Interviews. A quintessential and very daunting part of any job you’re going to apply for. No matter how early or late you are in your career, you’ll still get the backflips and butterflies in your belly before every interview.
Though I have had a fair share of good interviews throughout my career, I’ve also had a good amount of awful ones too. When I say awful, I mean that I absolutely failed at them. At some point in one’s life, one would have done really badly in an interview amongst the really good ones. As I progressed in my career, I learned to accept that it is normal and completely okay to fall down and fail at an interview; it happens to everyone and I am no different. In fact, I still remember my very first interview in the recruitment industry - believe me when I say that it was an utter disaster.
At that time, I had just got out of working as a restaurant manager. I realised that after years of long, gruelling hours, not-so-good pay and constantly running around trying to put out fires (literally and figuratively), the restaurant business was just not for me. However, I did note that I found joy and accomplishment in hiring great people for jobs at the restaurant and I was quite good at it. Hence, I made up my mind to pursue a career in recruitment.
I scored an interview with a major recruitment agency, and geared up for it. I did as much research as I could about the company I was interviewing for, watched countless YouTube videos and prepared answers to questions I may get asked. Clearly, one could not be more prepared for an interview. When the day arrived, I made sure to get up early, shined my shoes, had my suit and shirt ready ironed out and went into London with confidence that would make Kanye West feel embarrassed. I was so sure I would knock this interview straight out of the park.
I arrived at the location still feeling really sure of myself. It wasn’t until I was waiting to get called into a room, did I feel nerves of any sort. 10 minutes later, I was walked into a bigger room with 10 other people interviewing for the same position I was. Then the nerves hit me like a steamroller - I did not prepare for a scenario where I had to do an interview with other candidates in the same room, let alone a board of interviewers. I felt like I was asked to audition for X-Factor right there or something. I sat there like a deer in headlights, terrified out of my mind. I was never good or confident at speaking in front of more than one person. [I still get nervous to this day]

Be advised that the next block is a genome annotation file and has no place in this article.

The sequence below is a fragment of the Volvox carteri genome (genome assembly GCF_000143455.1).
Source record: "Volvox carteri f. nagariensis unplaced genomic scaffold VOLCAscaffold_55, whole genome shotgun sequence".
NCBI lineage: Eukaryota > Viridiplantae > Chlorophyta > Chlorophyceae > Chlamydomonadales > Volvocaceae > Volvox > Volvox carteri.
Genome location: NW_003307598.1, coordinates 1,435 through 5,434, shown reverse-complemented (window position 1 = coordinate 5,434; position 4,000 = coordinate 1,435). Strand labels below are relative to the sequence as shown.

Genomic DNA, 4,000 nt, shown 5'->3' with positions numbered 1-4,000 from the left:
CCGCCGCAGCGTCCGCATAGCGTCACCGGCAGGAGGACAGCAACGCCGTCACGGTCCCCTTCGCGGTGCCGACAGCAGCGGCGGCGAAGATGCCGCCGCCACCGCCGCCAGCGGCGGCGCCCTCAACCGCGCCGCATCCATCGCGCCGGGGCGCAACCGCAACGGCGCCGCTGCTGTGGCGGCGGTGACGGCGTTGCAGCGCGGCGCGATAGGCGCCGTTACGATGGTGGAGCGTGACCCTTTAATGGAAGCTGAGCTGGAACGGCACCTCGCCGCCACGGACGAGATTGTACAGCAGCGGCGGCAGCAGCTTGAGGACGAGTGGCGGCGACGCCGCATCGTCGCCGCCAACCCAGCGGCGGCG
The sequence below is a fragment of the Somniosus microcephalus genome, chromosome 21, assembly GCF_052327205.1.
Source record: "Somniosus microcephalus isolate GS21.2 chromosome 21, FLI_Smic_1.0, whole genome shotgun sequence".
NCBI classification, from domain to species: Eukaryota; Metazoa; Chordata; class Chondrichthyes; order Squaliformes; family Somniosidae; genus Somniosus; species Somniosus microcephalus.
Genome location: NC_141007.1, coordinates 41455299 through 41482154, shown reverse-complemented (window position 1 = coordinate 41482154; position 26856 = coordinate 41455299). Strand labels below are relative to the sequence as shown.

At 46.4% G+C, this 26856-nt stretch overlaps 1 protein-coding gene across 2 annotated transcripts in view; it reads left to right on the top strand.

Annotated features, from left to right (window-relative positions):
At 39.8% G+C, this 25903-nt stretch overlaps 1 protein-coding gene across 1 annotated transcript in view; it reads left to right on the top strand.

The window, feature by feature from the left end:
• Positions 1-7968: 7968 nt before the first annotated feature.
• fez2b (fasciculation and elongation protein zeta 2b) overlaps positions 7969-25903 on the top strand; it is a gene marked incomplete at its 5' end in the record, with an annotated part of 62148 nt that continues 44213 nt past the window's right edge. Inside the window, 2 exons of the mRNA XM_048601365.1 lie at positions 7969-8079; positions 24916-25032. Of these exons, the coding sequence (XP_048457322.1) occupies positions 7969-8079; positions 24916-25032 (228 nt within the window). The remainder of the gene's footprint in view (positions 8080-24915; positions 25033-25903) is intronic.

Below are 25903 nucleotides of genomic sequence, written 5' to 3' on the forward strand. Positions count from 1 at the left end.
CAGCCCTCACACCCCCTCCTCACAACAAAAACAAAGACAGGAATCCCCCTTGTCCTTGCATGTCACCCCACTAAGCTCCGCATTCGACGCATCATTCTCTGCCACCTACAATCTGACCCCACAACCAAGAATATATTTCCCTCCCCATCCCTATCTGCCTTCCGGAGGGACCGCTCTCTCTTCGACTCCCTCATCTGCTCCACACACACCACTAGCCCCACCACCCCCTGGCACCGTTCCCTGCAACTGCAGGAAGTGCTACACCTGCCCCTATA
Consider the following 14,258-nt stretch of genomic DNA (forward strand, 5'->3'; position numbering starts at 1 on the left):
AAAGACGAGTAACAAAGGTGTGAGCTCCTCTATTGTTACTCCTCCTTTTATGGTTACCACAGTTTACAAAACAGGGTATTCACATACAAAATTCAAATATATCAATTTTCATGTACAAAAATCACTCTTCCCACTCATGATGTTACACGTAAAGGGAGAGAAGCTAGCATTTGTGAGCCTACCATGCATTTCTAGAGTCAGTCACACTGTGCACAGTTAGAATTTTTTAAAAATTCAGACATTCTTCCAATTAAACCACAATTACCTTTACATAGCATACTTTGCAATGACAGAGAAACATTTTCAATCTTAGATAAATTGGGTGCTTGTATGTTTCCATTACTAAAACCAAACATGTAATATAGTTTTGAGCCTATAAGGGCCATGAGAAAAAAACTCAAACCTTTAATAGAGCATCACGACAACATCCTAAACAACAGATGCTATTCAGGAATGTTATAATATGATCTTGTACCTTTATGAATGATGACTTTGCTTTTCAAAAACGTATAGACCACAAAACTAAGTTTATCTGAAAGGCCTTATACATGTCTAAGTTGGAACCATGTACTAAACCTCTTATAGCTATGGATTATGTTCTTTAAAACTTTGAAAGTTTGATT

One by one, the board of interviewers went round the room and asked each of us to give them a 60-second pitch about why they wanted to work for the company. At this point, I was petrified. When it came to my turn, I barely remember standing up to greet the interviewers or even what I said, but I do remember pronouncing the name of the company incorrectly enough for people to laugh in my face. Talk about humiliating. I wanted to run away so badly.
Reeling from the embarrassment and humiliation that the initial interview went so awfully wrong, we were asked to divide into groups and to interview someone who was already working for the company. By this point, I was all over the place and whatever small amount of ego I had left, was smashed into oblivion. Long story short, I flubbed that part of the interview process too. To make things worse, I was told upfront by the interviewers that I had flubbed it. Yay. So much for feedback, huh?
When I left the building, my opinion of who I thought I was had been shattered like glass. How could I have been so nervous to the point of being unable to speak properly in front of more than one person?! Traumatised, I went home with my tail between my legs and felt a little sorry for myself. However, I still had that little bit of hope in me. I immediately bought “I Can Make You Confident” by Paul McKenna, and got to work on the weaknesses I clearly had.
I’ll be honest. I held on to that failure for quite some time. I think I even carried it with me to the subsequent interviews I had, and probably my first recruitment job too. But I learned that it is okay to fail. We’re all human and we’re not exempted from failures in life. Heck, if I were to re-do that same interview that day, I probably would fail again too. [I don’t do well speaking in front of large groups and the thought of it still scares me, but I’m working on it…] I’ve learned to not beat myself up too much about not doing well at something. I’m not perfect and I don’t think I ever will be, but the important thing is that I learned something from the experience.
Interviews are subjective; that company wanted someone with a specific skill set. Would it have made me a worse recruiter, in hindsight, probably not. But unfortunately that mattered to the company and I personally cannot control that. What I can control, is myself and the way I approach interviews now. I always tell candidates to prepare for an interview not going the way they wanted it to. After a while, you learn to take it on the chin and move on after. Remember, there are always more opportunities out there; it is never a ‘one size fits all’ thing.